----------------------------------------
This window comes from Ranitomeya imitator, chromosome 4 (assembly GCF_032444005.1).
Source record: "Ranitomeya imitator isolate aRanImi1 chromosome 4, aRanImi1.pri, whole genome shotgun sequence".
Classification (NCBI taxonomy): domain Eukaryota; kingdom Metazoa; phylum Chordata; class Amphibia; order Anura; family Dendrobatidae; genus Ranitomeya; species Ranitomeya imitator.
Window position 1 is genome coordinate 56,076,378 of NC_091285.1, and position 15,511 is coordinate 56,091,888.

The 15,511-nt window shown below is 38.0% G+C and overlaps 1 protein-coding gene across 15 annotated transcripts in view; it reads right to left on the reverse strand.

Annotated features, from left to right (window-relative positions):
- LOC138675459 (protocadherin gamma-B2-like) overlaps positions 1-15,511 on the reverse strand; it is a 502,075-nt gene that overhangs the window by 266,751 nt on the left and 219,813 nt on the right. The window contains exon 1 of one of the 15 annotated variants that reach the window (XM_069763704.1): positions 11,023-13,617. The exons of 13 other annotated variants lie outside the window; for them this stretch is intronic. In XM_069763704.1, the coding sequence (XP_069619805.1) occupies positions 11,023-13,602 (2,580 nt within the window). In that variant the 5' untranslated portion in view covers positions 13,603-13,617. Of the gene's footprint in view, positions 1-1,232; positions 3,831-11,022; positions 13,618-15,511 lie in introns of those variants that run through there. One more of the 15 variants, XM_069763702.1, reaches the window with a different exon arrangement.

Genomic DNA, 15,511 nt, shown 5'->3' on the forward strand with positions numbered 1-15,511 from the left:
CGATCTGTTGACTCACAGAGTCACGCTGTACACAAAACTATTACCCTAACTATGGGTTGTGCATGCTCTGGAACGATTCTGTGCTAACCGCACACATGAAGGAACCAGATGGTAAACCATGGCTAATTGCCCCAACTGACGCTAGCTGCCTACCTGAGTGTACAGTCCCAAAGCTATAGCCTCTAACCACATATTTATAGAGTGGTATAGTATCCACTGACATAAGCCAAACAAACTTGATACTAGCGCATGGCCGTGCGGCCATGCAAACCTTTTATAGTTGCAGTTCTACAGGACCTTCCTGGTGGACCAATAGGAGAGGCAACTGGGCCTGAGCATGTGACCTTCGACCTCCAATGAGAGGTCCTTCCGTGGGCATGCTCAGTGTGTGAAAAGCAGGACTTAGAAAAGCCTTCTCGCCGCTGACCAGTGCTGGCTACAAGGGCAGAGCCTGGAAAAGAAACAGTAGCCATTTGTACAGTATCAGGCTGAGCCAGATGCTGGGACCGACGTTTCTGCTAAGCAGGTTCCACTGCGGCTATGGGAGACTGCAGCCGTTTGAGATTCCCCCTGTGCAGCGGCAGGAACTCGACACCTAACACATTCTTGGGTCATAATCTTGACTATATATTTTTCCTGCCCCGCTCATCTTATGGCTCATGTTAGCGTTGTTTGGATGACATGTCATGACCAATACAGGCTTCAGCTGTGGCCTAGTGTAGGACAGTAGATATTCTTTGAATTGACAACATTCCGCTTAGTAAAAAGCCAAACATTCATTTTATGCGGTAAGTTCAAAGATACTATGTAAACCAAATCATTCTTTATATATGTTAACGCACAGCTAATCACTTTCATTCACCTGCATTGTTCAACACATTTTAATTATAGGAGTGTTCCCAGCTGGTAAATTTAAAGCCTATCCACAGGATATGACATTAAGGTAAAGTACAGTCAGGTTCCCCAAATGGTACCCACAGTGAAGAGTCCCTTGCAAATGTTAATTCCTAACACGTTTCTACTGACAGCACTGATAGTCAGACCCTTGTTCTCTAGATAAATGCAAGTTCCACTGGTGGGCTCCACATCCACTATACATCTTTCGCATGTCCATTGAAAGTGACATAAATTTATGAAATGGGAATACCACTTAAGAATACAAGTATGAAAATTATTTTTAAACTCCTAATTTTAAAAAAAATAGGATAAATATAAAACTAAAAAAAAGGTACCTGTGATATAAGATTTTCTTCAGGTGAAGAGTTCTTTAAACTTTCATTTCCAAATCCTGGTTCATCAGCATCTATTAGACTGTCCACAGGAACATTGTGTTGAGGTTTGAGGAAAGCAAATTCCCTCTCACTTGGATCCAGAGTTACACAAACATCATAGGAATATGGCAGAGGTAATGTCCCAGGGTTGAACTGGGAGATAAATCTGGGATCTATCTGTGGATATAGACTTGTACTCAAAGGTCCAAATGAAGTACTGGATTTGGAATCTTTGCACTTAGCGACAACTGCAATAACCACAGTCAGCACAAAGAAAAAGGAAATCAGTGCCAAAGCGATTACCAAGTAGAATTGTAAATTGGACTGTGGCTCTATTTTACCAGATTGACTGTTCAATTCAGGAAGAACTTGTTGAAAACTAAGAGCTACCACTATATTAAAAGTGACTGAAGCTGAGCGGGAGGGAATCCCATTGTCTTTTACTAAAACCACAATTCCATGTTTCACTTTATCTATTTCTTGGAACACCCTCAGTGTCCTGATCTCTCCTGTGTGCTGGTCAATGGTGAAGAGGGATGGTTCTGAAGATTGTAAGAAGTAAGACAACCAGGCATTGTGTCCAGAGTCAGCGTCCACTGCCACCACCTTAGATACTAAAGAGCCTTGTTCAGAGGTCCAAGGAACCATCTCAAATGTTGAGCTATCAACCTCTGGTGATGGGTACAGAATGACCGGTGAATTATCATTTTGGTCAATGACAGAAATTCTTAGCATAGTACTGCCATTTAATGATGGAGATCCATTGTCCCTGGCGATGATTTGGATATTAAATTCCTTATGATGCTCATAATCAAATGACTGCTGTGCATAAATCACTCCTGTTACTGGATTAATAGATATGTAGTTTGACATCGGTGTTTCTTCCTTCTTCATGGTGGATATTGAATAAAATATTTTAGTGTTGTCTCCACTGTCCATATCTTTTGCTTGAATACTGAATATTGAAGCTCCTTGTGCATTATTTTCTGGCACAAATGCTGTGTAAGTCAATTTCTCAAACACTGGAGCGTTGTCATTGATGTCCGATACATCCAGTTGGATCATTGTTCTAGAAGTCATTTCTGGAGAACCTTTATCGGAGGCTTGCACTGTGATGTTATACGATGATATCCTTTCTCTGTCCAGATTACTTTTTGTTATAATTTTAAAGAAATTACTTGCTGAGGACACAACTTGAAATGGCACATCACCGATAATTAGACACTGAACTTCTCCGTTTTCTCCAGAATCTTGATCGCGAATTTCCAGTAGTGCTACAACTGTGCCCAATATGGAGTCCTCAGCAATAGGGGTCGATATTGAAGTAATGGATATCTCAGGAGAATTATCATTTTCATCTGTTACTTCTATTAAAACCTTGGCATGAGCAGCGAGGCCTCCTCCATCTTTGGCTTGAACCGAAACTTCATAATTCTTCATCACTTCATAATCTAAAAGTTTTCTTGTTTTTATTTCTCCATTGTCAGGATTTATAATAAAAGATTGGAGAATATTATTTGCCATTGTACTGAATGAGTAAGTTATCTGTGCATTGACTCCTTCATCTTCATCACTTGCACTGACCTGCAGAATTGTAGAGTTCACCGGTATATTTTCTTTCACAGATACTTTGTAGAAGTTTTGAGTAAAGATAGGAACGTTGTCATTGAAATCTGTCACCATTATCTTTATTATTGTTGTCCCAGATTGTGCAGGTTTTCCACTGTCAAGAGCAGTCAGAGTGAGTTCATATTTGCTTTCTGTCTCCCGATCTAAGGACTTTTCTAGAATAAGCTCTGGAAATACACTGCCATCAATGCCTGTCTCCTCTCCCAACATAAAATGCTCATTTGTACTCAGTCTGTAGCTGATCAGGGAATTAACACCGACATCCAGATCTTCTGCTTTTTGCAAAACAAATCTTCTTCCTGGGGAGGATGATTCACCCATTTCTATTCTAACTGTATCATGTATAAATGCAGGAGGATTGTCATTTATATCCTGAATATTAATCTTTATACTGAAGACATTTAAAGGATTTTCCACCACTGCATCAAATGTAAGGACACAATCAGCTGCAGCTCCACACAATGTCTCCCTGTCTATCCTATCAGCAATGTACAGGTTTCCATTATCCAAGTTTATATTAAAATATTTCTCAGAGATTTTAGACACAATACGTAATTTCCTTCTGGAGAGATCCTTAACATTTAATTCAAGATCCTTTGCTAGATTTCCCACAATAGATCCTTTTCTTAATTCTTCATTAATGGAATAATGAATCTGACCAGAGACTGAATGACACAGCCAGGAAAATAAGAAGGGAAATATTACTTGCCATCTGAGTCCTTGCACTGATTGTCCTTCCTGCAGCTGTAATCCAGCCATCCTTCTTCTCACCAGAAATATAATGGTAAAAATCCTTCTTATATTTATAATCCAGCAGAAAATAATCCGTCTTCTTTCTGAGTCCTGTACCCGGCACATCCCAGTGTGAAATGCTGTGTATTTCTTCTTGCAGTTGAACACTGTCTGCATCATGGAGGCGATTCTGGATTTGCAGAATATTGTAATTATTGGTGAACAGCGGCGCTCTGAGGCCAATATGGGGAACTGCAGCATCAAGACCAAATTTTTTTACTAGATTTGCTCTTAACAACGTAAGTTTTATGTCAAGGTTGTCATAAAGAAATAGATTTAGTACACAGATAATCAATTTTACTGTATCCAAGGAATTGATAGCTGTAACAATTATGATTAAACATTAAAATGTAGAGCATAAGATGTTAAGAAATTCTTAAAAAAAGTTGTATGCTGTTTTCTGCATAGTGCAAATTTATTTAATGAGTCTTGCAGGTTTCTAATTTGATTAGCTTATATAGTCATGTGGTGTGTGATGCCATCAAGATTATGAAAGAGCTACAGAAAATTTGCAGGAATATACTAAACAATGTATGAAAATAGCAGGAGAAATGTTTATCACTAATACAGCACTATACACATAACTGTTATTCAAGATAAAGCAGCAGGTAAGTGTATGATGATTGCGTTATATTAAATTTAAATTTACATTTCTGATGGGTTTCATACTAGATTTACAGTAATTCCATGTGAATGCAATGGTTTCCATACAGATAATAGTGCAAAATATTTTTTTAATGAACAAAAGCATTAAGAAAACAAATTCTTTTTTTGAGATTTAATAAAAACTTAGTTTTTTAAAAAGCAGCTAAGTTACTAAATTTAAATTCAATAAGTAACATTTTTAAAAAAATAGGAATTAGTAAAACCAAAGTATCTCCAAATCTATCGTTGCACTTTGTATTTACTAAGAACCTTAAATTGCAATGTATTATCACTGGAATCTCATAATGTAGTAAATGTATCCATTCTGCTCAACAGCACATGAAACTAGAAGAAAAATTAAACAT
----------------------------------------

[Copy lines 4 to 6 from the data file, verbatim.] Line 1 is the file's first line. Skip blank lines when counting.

Window position 1 is genome coordinate 56,076,378 of NC_091285.1, and position 15,511 is coordinate 56,091,888.

The 15,511-nt window shown below is 38.0% G+C and overlaps 1 protein-coding gene across 15 annotated transcripts in view; it reads right to left on the reverse strand.

Annotated features, from left to right (window-relative positions):